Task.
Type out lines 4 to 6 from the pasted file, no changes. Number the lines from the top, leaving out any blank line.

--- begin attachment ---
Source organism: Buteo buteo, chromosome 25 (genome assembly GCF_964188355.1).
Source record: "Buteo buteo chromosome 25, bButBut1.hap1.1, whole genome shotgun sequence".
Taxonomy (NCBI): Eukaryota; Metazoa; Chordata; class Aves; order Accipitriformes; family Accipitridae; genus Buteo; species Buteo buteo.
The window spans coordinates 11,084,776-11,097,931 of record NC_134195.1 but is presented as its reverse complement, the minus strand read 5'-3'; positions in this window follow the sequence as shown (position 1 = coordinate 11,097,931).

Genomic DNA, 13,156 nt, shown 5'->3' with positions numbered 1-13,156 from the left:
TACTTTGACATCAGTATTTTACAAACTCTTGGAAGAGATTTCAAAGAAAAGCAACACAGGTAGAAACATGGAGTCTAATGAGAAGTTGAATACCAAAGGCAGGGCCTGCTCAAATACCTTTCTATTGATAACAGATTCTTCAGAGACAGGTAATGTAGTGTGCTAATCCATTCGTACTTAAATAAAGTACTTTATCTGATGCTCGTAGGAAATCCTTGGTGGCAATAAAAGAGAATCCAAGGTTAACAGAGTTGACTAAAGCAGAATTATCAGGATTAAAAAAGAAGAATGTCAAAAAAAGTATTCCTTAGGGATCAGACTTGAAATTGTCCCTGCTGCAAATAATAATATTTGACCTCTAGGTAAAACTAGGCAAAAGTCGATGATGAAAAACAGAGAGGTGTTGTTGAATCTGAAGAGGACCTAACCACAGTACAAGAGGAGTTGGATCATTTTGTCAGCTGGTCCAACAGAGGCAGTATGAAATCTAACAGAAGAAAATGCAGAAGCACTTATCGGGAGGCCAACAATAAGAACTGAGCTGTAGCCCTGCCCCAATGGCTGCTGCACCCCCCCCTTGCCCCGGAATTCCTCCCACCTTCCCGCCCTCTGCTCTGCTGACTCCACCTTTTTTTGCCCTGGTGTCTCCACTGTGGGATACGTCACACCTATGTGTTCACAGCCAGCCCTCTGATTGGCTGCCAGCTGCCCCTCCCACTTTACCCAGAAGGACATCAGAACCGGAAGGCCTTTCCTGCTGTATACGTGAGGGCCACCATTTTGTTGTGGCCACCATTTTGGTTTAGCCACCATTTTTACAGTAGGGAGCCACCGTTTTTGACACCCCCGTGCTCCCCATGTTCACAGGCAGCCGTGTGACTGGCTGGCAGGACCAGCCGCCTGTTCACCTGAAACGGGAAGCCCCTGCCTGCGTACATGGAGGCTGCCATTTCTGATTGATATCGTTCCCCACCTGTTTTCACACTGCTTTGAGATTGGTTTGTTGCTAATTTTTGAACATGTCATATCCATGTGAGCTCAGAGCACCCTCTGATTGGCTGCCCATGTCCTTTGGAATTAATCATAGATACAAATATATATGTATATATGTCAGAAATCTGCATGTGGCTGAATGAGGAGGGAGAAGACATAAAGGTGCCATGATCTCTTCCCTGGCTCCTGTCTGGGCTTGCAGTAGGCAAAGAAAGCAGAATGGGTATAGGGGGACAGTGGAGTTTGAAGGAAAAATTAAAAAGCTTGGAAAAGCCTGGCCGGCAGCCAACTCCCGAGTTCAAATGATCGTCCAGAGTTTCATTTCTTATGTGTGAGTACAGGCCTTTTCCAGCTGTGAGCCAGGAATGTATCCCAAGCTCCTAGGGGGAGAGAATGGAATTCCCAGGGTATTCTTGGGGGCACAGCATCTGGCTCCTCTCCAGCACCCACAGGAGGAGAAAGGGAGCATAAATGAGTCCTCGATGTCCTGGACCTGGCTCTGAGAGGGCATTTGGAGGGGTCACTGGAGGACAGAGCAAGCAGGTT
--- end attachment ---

The window spans coordinates 11,084,776-11,097,931 of record NC_134195.1 but is presented as its reverse complement, the minus strand read 5'-3'; positions in this window follow the sequence as shown (position 1 = coordinate 11,097,931).

Genomic DNA, 13,156 nt, shown 5'->3' with positions numbered 1-13,156 from the left:
TACTTTGACATCAGTATTTTACAAACTCTTGGAAGAGATTTCAAAGAAAAGCAACACAGGTAGAAACATGGAGTCTAATGAGAAGTTGAATACCAAAGGCAGGGCCTGCTCAAATACCTTTCTATTGATAACAGATTCTTCAGAGACAGGTAATGTAGTGTGCTAATCCATTCGTACTTAAATAAAGTACTTTATCTGATGCTCGTAGGAAATCCTTGGTGGCAATAAAAGAGAATCCAAGGTTAACAGAGTTGACTAAAGCAGAATTATCAGGATTAAAAAAGAAGAATGTCAAAAAAAGTATTCCTTAGGGATCAGACTTGAAATTGTCCCTGCTGCAAATAATAATATTTGACCTCTAGGTAAAACTAGGCAAAAGTCGATGATGAAAAACAGAGAGGTGTTGTTGAATCTGAAGAGGACCTAACCACAGTACAAGAGGAGTTGGATCATTTTGTCAGCTGGTCCAACAGAGGCAGTATGAAATCTAACAGAAGAAAATGCAGAAGCACTTATCGGGAGGCCAACAATAAGAACTGAGCTGTAGCCCTGCCCCAATGGCTGCTGCACCCCCCCCTTGCCCCGGAATTCCTCCCACCTTCCCGCCCTCTGCTCTGCTGACTCCACCTTTTTTTGCCCTGGTGTCTCCACTGTGGGATACGTCACACCTATGTGTTCACAGCCAGCCCTCTGATTGGCTGCCAGCTGCCCCTCCCACTTTACCCAGAAGGACATCAGAACCGGAAGGCCTTTCCTGCTGTATACGTGAGGGCCACCATTTTGTTGTGGCCACCATTTTGGTTTAGCCACCATTTTTACAGTAGGGAGCCACCGTTTTTGACACCCCCGTGCTCCCCATGTTCACAGGCAGCCGTGTGACTGGCTGGCAGGACCAGCCGCCTGTTCACCTGAAACGGGAAGCCCCTGCCTGCGTACATGGAGGCTGCCATTTCTGATTGATATCGTTCCCCACCTGTTTTCACACTGCTTTGAGATTGGTTTGTTGCTAATTTTTGAACATGTCATATCCATGTGAGCTCAGAGCACCCTCTGATTGGCTGCCCATGTCCTTTGGAATTAATCATAGATACAAATATATATGTATATATGTCAGAAATCTGCATGTGGCTGAATGAGGAGGGAGAAGACATAAAGGTGCCATGATCTCTTCCCTGGCTCCTGTCTGGGCTTGCAGTAGGCAAAGAAAGCAGAATGGGTATAGGGGGACAGTGGAGTTTGAAGGAAAAATTAAAAAGCTTGGAAAAGCCTGGCCGGCAGCCAACTCCCGAGTTCAAATGATCGTCCAGAGTTTCATTTCTTATGTGTGAGTACAGGCCTTTTCCAGCTGTGAGCCAGGAATGTATCCCAAGCTCCTAGGGGGAGAGAATGGAATTCCCAGGGTATTCTTGGGGGCACAGCATCTGGCTCCTCTCCAGCACCCACAGGAGGAGAAAGGGAGCATAAATGAGTCCTCGATGTCCTGGACCTGGCTCTGAGAGGGCATTTGGAGGGGTCACTGGAGGACAGAGCAAGCAGGTT